EMA, the Truck and Engine Manufacturers Association, has requested a delay in the first-licensing date for the next heavy-duty engine oil upgrade, PC-11. EMA now wants the oils to debut April 1, 2016, giving it three more months to complete engine test development.
Original plans called for the oils to be commercially available by Jan. 1, 2016, to coincide with the introduction of more stringent vehicle fuel economy and emissions limits set by the federal government. EMA now wants the launch date for the new oils be pushed back to April 1, 2016, to allow more time to complete engine test development.
The request came at an early October meeting of the New Category Development Team, the group is which steering the new oil’s creation under the sponsorship of the American Petroleum Institute.
PC-11 will require a number of new engine sequence tests, as well as carrying over most of the tests required for the current heavy-duty category, API CJ-4, which was introduced in 2006. Among the new tests are the Mack T-13 from Volvo Powertrain, which measures oil oxidation, nitration and bearing corrosion, and the Daimler DD13 test for piston and liner scuffing wear.
Caterpillar Inc. offered another two engine tests. The first is an Engine Oil Aeration Test based on the Cat C13 engine, which would replace the simple laboratory glassware test used now, ASTM D892. However, oil aeration (foaming) is more complex and is best measured by some sort of test engine, the engine builder feels. Cat also had proposed a thermal stability/oxidation resistance test based on a single-cylinder engine, but withdrew it in favor of the Mack T-13.
On the slate of carryover tests, the Mack T-12 will continue to measure ring and liner wear but will have a revised merit rating system for PC-11. EMA also recommended keeping the existing 90-pass Kurt Orban shear stability test (D7109).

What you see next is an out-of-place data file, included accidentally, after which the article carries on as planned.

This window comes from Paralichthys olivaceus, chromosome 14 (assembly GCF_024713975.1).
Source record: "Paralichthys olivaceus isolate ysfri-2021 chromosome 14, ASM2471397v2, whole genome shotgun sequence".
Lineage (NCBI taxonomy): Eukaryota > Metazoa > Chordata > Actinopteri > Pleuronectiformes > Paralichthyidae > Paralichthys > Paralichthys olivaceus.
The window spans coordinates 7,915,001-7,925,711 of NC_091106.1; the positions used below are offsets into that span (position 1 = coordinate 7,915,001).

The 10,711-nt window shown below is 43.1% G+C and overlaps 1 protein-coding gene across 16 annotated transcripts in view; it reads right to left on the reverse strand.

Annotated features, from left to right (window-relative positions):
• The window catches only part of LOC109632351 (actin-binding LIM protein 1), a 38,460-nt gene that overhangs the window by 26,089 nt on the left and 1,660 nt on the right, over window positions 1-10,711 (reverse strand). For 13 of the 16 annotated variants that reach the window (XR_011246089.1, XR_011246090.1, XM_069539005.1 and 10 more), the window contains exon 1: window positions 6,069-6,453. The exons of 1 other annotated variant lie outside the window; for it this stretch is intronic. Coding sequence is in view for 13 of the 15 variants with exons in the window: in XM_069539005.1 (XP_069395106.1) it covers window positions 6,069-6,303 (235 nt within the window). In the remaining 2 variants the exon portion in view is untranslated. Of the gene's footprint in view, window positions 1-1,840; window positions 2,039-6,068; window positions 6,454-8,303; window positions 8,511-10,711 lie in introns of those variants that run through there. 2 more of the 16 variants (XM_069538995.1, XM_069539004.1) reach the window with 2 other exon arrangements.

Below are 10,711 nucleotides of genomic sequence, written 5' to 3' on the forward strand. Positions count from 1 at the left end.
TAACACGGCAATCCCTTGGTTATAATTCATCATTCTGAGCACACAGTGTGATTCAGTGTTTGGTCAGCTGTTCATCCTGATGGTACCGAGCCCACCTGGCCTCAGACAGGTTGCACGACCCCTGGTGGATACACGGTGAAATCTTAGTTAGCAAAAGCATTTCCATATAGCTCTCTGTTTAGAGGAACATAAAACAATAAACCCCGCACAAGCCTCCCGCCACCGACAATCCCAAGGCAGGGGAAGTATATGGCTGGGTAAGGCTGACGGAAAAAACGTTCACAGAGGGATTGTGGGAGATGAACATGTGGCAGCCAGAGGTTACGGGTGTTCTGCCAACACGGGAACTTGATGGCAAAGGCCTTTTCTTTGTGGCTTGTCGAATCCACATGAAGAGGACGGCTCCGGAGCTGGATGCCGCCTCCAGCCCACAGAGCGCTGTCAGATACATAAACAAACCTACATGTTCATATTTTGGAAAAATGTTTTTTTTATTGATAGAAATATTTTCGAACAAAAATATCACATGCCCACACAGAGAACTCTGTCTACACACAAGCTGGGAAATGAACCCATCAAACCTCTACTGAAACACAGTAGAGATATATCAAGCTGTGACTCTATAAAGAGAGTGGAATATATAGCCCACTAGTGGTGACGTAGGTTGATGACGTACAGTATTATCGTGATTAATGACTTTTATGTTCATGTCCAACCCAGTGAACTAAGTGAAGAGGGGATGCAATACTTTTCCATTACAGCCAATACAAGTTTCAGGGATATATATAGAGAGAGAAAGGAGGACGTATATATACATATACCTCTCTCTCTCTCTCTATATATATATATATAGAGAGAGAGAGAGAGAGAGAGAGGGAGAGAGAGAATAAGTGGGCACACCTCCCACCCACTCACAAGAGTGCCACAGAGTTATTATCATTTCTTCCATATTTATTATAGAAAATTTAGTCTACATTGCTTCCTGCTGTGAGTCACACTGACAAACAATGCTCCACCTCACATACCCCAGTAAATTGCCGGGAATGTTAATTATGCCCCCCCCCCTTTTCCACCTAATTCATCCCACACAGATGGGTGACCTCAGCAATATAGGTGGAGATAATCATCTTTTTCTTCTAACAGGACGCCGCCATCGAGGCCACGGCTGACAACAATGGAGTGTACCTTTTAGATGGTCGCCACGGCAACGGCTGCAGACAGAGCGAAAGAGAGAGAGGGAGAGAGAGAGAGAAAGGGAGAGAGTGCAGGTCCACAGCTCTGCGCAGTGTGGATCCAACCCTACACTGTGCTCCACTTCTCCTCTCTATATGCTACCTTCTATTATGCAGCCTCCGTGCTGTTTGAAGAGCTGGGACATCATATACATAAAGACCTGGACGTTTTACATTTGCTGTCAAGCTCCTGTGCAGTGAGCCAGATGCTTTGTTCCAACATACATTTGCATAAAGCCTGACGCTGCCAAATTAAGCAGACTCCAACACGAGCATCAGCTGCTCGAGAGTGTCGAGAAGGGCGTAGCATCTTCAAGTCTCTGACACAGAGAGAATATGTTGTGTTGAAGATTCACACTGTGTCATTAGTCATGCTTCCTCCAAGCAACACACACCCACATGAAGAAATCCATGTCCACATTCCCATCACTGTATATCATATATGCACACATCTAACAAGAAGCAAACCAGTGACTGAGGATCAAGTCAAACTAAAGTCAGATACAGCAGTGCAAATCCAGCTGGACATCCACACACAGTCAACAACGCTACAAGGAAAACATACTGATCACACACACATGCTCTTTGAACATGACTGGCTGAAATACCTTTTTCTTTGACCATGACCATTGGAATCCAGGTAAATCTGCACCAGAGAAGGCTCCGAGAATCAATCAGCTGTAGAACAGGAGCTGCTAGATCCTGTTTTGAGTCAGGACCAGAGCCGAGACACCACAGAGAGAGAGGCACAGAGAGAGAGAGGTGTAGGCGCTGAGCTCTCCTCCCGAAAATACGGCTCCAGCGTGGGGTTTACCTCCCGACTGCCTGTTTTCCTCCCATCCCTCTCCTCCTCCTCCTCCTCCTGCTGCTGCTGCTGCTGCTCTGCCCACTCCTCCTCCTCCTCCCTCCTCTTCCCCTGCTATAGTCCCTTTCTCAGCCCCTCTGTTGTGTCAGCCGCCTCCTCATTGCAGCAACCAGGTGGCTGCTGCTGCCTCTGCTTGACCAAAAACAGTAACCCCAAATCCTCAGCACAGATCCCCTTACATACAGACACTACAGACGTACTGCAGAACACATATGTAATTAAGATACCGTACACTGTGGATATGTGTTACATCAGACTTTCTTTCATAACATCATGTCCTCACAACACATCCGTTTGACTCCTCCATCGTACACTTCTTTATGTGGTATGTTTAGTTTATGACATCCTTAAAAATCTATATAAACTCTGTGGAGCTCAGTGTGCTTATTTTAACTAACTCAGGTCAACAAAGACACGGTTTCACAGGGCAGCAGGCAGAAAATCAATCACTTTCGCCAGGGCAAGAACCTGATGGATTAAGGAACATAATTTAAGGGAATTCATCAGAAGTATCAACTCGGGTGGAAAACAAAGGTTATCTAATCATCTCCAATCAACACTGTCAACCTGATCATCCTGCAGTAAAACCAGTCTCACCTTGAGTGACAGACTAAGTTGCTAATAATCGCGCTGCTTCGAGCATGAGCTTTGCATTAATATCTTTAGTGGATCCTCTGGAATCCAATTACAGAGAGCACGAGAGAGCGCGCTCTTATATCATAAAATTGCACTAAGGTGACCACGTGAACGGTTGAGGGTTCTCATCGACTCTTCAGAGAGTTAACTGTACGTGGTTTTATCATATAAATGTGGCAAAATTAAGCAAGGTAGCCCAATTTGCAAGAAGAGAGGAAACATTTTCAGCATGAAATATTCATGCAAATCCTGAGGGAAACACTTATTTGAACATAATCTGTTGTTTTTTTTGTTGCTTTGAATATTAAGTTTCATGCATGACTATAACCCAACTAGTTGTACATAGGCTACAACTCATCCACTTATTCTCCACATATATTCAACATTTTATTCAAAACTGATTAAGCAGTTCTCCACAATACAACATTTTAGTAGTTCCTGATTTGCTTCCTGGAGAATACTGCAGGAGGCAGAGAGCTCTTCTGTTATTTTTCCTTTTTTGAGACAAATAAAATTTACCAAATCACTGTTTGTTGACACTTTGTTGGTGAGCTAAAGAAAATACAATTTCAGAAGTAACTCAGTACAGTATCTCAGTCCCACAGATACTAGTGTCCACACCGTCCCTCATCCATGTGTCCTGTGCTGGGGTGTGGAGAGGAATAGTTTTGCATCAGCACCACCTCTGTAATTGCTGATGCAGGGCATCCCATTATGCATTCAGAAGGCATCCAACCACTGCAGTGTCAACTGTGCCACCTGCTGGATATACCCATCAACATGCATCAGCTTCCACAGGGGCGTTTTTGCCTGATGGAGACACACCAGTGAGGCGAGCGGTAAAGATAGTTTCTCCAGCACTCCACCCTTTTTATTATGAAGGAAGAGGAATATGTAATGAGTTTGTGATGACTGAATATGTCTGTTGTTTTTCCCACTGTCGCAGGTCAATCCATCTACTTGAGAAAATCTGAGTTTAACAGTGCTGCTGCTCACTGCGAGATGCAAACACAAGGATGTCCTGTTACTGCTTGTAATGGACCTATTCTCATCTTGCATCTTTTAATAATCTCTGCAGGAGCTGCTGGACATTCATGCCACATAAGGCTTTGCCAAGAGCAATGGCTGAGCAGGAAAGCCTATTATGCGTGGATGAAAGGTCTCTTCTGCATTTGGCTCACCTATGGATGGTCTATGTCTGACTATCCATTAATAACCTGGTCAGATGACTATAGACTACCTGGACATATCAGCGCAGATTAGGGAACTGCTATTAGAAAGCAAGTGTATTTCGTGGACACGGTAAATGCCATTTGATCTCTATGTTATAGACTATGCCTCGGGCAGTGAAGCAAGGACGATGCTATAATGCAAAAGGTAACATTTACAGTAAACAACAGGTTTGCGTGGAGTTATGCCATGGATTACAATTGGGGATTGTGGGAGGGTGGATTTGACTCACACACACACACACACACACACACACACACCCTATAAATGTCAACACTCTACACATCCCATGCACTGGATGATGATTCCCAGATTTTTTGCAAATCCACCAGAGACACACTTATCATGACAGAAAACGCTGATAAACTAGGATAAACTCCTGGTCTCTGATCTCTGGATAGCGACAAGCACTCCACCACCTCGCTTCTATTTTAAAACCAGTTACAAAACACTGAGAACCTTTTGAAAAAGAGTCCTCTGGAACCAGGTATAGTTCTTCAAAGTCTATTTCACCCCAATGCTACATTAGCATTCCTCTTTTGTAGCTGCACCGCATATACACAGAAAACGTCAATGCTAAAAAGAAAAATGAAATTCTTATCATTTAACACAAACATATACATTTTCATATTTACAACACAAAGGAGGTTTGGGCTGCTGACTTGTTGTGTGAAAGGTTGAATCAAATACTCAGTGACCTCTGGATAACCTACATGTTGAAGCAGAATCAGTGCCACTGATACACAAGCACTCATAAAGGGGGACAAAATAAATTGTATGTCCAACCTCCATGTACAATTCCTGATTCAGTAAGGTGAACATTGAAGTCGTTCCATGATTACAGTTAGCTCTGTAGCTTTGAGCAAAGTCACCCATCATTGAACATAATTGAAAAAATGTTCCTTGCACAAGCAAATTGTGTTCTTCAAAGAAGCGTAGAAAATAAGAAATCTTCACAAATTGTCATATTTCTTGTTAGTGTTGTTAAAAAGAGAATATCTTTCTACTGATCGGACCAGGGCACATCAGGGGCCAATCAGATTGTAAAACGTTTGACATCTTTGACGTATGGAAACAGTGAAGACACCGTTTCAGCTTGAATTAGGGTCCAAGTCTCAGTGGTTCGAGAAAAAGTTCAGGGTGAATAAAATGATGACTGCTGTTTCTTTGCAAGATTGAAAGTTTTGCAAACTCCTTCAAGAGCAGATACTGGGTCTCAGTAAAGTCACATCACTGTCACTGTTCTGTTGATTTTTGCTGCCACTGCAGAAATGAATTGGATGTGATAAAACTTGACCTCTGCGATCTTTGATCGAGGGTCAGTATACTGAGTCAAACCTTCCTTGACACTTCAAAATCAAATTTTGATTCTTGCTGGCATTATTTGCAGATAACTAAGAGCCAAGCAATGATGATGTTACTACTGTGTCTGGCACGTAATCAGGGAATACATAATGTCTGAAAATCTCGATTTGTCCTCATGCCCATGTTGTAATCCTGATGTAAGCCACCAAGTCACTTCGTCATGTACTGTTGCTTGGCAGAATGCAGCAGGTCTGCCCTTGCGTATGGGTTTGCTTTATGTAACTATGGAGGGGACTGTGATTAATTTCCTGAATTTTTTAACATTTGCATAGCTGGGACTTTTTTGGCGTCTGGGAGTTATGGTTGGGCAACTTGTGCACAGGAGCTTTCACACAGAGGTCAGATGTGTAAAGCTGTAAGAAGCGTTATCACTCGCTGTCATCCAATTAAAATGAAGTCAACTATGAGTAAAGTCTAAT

As well, the equipment manufacturers’ specifications are expected to call for 13 percent maximum Noack volatility loss, with a goal of reducing oil consumption. Oil marketers have voiced some concern about supporting data for this requirement.
When it comes to market, PC-11 will split into two versions. PC-11A will cover the viscosity needs of heavy-duty engines on the road today, while PC-11B will be a lower-viscosity specification that addresses OEM demands for fuel economy benefits. The high temperature, high shear (HTHS) viscosity limit for PC-11A will be unchanged at 3.5 centiPoise minimum, ensuring it is backward compatible with earlier oil categories.
By contrast, the lower-vis PC-11B oils will have a fuel-conserving HTHS viscosity of somewhere between 2.9 and 3.3 cP. Not every North American OEM is expected to adopt these oils, but EMA confirmed that Europe’s association of vehicle builders, ACEA, has settled on an HTHS limit of 3.2 cP to assure fuel economy.
Oil blenders also have expressed concern that there is insufficient difference between the two PC-11A and PC-11B HTHS specifications to allow for a reasonable blending tolerance when making the finished oil. The API Lubricants Group was asked to confirm this.
The Daimler DD13 engine wear test is taking longer to develop than was forecast and prompted EMA’s request to delay the first-license date. While this is doable, API and the American Chemistry Council (which represents the additive companies) feel that July 1, 2016, is more likely to be the launch date.
On Jan. 8, the New Category Development Team will review the data and identify those tests which are critical to the category moving forward; without these tests there will be no category. By the end of January the team will decide which tests to go forward with and determine if backup methods can be established for the critical tests.
Work on PC-11 has been under way for more than two years. The hope now is that engine test development can be completed in the new timeframe, so the April 2016 first-license date can be met.